The Neuville Sweet Corn protected geographical indication is reserved for sweet corn grown and harvested in Neuville. You have no choice but to travel to get a taste. In Neuville, Quebec, Canada, to be precise, where several producers have a stand along Route 138 that borders the corn fields. Elsewhere, you will only find Neuville sweet corn in rare places like the Grand Marché de Québec. If a merchant from Montreal or Rimouski wants to sell you some, beware! Neuville sweet corn, a protected geographical indication, is only sold in the vicinity of its native territory. Corn grows everywhere, so why do you have to travel across Quebec to taste Neuville’s corn?
Neuville sweet corn is not a corn like any other. It is not genetically modified. Picked just before sale, it is incomparably fresh. It is sweet, firm and juicy. Its seeds are shiny and yellow-ivory in color. As soon as it is cooked, it gives off a sweet smell of butter and hazelnut.
For decades, the corn’s appeal has drawn shuckers from across the province. “When I was a kid, I used to hear about sweet corn. It’s had a long reputation in Neuville, long before I was born,” says corn producer Gaétan Gaudreau of Ferme Degau.
That reputation comes from the land where the corn is grown. We grow the same varieties that can be found elsewhere, such as in Sherbrooke or Ontario,” explains Médé Langlois of Ferme Langlois et Fils, who is also a certified corn producer. But it is the soil of the region that gives it its unique taste.
In addition to its microclimate, which allows for an earlier harvest, the region, which is located along the St. Lawrence River about 35 kilometers west of Quebec City, benefits from sandy soil containing limestone. In addition, the south-facing slope of the fields provides natural irrigation. “We know that taste comes from the earth. It’s like the grape,” continues the Neuvillois. The same grape variety grown in France and California, because of the soil, will be different. For corn, it’s the same thing!
The soil, while playing a big role in the distinctive taste of Neuville Sweet Corn, is not the only ingredient in its success. The know-how developed by the village’s producers to grow it is also a major factor.
Médé Langlois represents the eleventh generation of farmers in his family. When he was eight years old, he started helping with the farm work and was able to observe the work of his parents and grandparents. His family has opened the Cannery Economuseum, which traces the history of the farm and Neuville Sweet Corn.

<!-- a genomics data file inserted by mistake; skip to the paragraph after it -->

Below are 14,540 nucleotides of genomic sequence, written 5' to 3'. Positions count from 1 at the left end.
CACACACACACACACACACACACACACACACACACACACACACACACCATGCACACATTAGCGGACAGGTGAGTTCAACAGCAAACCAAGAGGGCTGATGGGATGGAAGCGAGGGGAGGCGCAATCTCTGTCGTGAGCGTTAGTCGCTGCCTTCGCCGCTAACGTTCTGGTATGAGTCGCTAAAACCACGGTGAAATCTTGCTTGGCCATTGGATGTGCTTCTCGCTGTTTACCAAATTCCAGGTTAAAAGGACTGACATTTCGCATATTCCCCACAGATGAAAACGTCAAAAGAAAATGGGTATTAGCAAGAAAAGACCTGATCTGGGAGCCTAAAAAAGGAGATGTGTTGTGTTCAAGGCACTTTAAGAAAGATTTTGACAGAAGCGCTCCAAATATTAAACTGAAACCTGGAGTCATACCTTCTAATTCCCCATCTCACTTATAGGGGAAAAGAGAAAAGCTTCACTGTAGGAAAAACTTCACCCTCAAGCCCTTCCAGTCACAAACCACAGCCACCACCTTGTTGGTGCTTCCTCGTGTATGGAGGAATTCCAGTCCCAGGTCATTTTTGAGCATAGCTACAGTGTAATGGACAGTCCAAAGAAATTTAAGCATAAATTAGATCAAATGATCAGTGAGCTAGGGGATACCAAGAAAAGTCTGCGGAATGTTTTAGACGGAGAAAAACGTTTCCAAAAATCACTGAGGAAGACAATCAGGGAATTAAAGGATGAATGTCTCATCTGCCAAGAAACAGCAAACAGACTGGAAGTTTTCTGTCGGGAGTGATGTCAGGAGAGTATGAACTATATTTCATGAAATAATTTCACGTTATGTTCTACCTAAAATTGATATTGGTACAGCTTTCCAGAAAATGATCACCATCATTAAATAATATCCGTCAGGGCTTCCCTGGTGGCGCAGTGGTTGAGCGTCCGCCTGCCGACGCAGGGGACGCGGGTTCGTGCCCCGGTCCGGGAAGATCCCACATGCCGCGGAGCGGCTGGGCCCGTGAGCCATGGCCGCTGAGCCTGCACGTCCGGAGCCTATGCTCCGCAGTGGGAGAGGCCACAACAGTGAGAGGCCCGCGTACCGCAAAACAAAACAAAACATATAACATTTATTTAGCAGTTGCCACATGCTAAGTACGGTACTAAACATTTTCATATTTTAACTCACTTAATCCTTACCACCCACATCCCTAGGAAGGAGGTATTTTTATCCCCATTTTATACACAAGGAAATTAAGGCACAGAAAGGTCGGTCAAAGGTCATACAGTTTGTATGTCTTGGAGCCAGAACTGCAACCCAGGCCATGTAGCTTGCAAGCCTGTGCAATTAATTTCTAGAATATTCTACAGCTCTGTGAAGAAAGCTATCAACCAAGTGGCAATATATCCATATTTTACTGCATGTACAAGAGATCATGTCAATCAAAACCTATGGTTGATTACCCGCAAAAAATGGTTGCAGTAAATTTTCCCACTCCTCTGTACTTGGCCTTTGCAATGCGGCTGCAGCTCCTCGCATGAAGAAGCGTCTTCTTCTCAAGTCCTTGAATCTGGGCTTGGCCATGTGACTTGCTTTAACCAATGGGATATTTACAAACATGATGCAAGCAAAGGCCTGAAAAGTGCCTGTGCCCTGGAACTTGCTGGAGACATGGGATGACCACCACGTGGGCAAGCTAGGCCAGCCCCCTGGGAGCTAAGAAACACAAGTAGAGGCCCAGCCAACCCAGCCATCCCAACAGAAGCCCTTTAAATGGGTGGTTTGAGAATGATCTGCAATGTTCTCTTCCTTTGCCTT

“We have over 350 years of know-how. The tricks and ways of doing things have been passed down from generation to generation. What I can say is that the corn is harvested young. As for the rest, it’s like a good recipe, we don’t give away the secret ingredients of its success,” warns Médé Langlois, laughing.
Beware of fraudsters!
It is to defend this reputation and to fight against usurpation that the producers of Neuville grouped together in an association in 1997.
“We had to protect ourselves from fraud,” says Gaétan Gaudreau, who is also president of the Neuville Corn Producers’ Association. For a long time, people had been selling corn from Neuville, when it wasn’t.”
The Association has developed specifications that guarantee the quality and traceability of the product. A logo was also created to allow consumers to recognize the real Neuville sweet corn.
After several years of reflection and work, the Association obtained official recognition of its product in 2017 with the Protected Geographical Indication (PGI) Sweet Corn of Neuville. According to Gaétan Gaudreau, fraud has decreased significantly since the designation has been in place. With seven producers growing about a hundred hectares of Neuville Sweet Corn, production remains on a local scale and struggles to meet the high demand.
Quebec has six reserved designations related to a link with a geographical environment, that have already obtained the protected geographical indications scheme: IGP Charlevoix Lamb, IGP Quebec Ice Cider, IGP Canadian Cow Cheese, IGP Neuville Sweet Corn, IGP Quebec Wine and IGP Quebec Ice Wine (see https://cartv.gouv.qc.ca/en/recognized-designations/).
The Conseil des appellations réservées et des termes valorisants is the guardian of the authenticity of these distinctive bio-food products legally recognized by the Quebec government. Promoting these products and contributing to their development are important issues in the Council’s latest strategic plan. To learn more, visit https://cartv.gouv.qc.ca/en